Hubris of the Ibrox club means they are more hated in Scotland than ever
21 December ~ Directly in front of where I sat Angelo di Livio had a harmless off-the-ball flick at Gary Bollan. It was the 90th minute of an awful night so I leaped up and spewed misplaced rage at an uninterested Italian international. Only on sitting back down did I notice the away fans celebrating, the ball in the far corner of our net, Giancarlo Marocchi engulfed by Juventus team-mates and that the home support suddenly consisted of angry little me.
My tantrum obscured a moment of personal history – the first time I’d attended Rangers 0 Anybody 4 – and explains why owner David Murray eventually used desperate measures to placate the Rangers support.
Rangers’ attitude to Scottish football is, for many, summed up by Murray’s use of Employee Benefit Trusts (EBTs) last decade. Exploiting tax loopholes while ridiculously dominant is, for some rival fans, cheating – they want us stripped of titles won in this period. For most it’s arrogance bordering on contempt. But none of these supporters thought of Rangers any differently before we used EBTs, or even before that Juventus visit in the 1995-96 Champions League group stage – our heaviest ever European home defeat.
It’s taken three appeals, six years and a host of law lords to decide Rangers were, after all, liable for tax on EBTs, which became unusable after a 2010 legislation change. And the liquidators of the Rangers oldco have sought leave to appeal November’s Court of Session decision, in favour of HM Revenue & Customs, to the Supreme Court. Stripping Rangers of titles won between 2001 and 2010 for doing something which wasn’t illegal at that time is as valid as stripping us of titles won before 1992 because our goalkeepers picked up pass backs. Yet opposition fans are missing the punishment already endured by Rangers – the possibility of a huge tax bill led to our 2012 liquidation – and that it was down to the very sense of entitlement they so despise in us.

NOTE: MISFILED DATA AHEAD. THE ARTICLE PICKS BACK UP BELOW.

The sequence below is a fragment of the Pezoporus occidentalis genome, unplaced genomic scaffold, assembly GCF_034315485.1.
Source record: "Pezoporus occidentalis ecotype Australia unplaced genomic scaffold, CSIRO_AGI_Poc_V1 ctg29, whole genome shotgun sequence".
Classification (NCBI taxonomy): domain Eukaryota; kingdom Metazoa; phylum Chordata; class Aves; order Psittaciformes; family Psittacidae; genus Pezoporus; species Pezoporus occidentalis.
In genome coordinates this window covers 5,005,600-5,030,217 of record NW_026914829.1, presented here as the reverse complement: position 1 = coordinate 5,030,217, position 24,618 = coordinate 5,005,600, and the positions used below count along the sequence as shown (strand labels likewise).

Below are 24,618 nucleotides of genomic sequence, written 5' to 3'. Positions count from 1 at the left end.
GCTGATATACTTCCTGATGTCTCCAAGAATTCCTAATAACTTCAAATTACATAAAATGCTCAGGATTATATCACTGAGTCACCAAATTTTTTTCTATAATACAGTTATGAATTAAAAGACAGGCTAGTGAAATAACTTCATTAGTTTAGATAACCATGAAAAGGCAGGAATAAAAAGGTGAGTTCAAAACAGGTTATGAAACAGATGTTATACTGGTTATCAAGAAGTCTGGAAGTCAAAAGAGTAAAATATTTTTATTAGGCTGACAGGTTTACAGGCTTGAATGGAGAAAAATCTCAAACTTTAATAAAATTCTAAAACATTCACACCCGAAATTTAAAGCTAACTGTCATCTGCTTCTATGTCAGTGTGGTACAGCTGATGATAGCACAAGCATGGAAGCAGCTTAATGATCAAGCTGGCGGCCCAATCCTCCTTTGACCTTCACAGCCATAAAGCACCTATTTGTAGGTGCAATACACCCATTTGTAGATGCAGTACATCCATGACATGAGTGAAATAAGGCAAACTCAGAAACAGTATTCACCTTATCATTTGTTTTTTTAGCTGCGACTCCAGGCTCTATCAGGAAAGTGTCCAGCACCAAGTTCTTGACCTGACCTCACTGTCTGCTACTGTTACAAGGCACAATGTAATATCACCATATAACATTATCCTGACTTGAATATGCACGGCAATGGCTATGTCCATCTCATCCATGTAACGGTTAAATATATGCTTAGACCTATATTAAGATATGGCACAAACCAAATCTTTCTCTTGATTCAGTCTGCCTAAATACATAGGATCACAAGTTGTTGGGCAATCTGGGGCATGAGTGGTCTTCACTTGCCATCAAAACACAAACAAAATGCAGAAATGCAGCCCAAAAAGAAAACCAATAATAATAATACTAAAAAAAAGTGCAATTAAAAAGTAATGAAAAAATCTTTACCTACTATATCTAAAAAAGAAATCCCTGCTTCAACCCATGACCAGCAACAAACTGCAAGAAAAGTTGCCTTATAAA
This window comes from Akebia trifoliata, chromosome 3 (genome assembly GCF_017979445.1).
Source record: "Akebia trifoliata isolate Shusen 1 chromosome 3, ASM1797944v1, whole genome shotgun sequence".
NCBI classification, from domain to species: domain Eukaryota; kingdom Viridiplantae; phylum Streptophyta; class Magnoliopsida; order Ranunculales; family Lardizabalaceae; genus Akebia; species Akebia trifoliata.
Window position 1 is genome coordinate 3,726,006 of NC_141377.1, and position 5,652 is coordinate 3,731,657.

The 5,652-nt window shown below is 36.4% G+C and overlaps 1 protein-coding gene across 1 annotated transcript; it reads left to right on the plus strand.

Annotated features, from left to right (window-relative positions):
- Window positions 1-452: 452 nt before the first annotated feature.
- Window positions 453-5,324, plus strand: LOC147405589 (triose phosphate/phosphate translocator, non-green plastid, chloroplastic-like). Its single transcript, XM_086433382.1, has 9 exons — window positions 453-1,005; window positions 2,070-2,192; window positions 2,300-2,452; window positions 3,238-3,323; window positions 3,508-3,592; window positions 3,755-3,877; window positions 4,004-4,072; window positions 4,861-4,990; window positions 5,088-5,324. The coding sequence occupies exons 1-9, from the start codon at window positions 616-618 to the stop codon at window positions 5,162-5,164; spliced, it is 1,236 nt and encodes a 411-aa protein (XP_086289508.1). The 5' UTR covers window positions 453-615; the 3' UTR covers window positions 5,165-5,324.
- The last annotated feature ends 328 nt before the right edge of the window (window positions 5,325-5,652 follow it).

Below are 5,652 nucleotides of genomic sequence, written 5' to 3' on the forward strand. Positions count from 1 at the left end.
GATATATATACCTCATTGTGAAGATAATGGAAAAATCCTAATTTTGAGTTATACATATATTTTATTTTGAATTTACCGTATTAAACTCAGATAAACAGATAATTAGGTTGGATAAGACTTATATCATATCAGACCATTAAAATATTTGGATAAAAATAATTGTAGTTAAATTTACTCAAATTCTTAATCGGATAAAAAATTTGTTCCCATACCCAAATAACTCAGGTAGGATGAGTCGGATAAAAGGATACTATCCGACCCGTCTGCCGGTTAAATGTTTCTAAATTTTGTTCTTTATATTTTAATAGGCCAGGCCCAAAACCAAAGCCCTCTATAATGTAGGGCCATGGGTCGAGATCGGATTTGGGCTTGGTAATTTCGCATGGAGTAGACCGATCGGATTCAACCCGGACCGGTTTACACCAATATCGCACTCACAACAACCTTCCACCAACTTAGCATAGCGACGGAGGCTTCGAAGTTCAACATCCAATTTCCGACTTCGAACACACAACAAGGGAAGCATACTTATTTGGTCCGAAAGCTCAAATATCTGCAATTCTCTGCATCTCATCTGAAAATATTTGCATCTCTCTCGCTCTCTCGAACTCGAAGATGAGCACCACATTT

Far more contemptuous was my fear at the Nou Camp in November 2007, 2-0 down to Barcelona at half time. Being terrified one of history’s great teams might take five off you when you’ve done far worse to part-time and provincial sides for decades; that’s arrogance of self-damaging proportions. I’ve attended roughly 700 Rangers matches yet I’ve seen us lose by four goals, never anything worse, on just three occasions. This engenders optimism, expectation – and apoplectic, chairman-hounding rage at the slightest setback.
Fearing more than one four-goal loss per decade proves my lack of validity with opposition punters is unconnected to EBTs. “Real fans” just shouldn’t get to 46 years old without seeing their heroes lose by five clear goals. The hubris, however, is very real. Exiting competitions before they inflict an embarrassing scoreline blinds us to objective decline. Rangers finished second in the league table in 2011-2012 and first in 2012-2013. In-between, we’d been liquidated and dropped four divisions but – hey – there were none of those brutally heavy defeats entailed by relegation campaigns. Now an entire Ibrox board is kicked out every year and Scotland hates us more than ever.
In June, watching Juventus lose the 2015 Champions League final more easily than Rangers lost the 2014 Challenge Cup final, I realised we’d changed who we lost to rather than by how many. Our rabid short-termism resulted in a historic mistake. Our rivals will forever more claim it broke our history. That’s punishment enough. Alex Anderson